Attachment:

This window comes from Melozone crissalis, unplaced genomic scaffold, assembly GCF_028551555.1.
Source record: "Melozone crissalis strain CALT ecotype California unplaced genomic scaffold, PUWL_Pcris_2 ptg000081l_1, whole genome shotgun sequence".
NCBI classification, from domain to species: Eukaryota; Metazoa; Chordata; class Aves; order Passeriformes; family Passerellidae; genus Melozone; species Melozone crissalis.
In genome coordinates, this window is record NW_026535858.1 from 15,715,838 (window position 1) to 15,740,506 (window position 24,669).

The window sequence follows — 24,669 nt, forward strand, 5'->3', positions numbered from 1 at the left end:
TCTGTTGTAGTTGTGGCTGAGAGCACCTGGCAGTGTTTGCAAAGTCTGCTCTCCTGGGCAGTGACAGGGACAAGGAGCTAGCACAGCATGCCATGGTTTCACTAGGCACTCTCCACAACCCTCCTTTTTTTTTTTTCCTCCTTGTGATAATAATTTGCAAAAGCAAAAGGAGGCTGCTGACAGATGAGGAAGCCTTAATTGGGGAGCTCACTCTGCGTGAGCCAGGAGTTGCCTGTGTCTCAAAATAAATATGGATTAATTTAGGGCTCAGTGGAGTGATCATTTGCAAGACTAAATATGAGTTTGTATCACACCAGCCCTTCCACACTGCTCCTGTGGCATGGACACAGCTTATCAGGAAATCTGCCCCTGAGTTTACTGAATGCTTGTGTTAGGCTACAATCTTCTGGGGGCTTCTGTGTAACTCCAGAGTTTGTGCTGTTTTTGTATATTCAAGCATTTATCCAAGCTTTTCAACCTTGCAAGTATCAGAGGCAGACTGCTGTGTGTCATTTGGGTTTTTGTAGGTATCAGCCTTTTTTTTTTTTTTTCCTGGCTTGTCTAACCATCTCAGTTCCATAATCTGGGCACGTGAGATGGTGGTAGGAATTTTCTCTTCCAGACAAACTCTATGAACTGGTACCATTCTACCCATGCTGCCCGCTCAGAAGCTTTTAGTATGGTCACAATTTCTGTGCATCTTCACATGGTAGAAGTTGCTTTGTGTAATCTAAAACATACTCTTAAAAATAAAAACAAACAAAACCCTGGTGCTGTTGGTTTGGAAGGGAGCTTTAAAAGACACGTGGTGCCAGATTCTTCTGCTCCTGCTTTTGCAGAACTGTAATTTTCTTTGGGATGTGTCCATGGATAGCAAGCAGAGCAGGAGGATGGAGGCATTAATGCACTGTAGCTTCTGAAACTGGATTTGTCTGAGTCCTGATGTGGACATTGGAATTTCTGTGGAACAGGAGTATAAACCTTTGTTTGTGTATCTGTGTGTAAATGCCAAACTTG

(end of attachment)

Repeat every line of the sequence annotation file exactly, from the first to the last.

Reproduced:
This window comes from Melozone crissalis, unplaced genomic scaffold, assembly GCF_028551555.1.
Source record: "Melozone crissalis strain CALT ecotype California unplaced genomic scaffold, PUWL_Pcris_2 ptg000081l_1, whole genome shotgun sequence".
NCBI classification, from domain to species: Eukaryota; Metazoa; Chordata; class Aves; order Passeriformes; family Passerellidae; genus Melozone; species Melozone crissalis.
In genome coordinates, this window is record NW_026535858.1 from 15,715,838 (window position 1) to 15,740,506 (window position 24,669).

The window sequence follows — 24,669 nt, forward strand, 5'->3', positions numbered from 1 at the left end:
TCTGTTGTAGTTGTGGCTGAGAGCACCTGGCAGTGTTTGCAAAGTCTGCTCTCCTGGGCAGTGACAGGGACAAGGAGCTAGCACAGCATGCCATGGTTTCACTAGGCACTCTCCACAACCCTCCTTTTTTTTTTTTCCTCCTTGTGATAATAATTTGCAAAAGCAAAAGGAGGCTGCTGACAGATGAGGAAGCCTTAATTGGGGAGCTCACTCTGCGTGAGCCAGGAGTTGCCTGTGTCTCAAAATAAATATGGATTAATTTAGGGCTCAGTGGAGTGATCATTTGCAAGACTAAATATGAGTTTGTATCACACCAGCCCTTCCACACTGCTCCTGTGGCATGGACACAGCTTATCAGGAAATCTGCCCCTGAGTTTACTGAATGCTTGTGTTAGGCTACAATCTTCTGGGGGCTTCTGTGTAACTCCAGAGTTTGTGCTGTTTTTGTATATTCAAGCATTTATCCAAGCTTTTCAACCTTGCAAGTATCAGAGGCAGACTGCTGTGTGTCATTTGGGTTTTTGTAGGTATCAGCCTTTTTTTTTTTTTTTCCTGGCTTGTCTAACCATCTCAGTTCCATAATCTGGGCACGTGAGATGGTGGTAGGAATTTTCTCTTCCAGACAAACTCTATGAACTGGTACCATTCTACCCATGCTGCCCGCTCAGAAGCTTTTAGTATGGTCACAATTTCTGTGCATCTTCACATGGTAGAAGTTGCTTTGTGTAATCTAAAACATACTCTTAAAAATAAAAACAAACAAAACCCTGGTGCTGTTGGTTTGGAAGGGAGCTTTAAAAGACACGTGGTGCCAGATTCTTCTGCTCCTGCTTTTGCAGAACTGTAATTTTCTTTGGGATGTGTCCATGGATAGCAAGCAGAGCAGGAGGATGGAGGCATTAATGCACTGTAGCTTCTGAAACTGGATTTGTCTGAGTCCTGATGTGGACATTGGAATTTCTGTGGAACAGGAGTATAAACCTTTGTTTGTGTATCTGTGTGTAAATGCCAAACTTG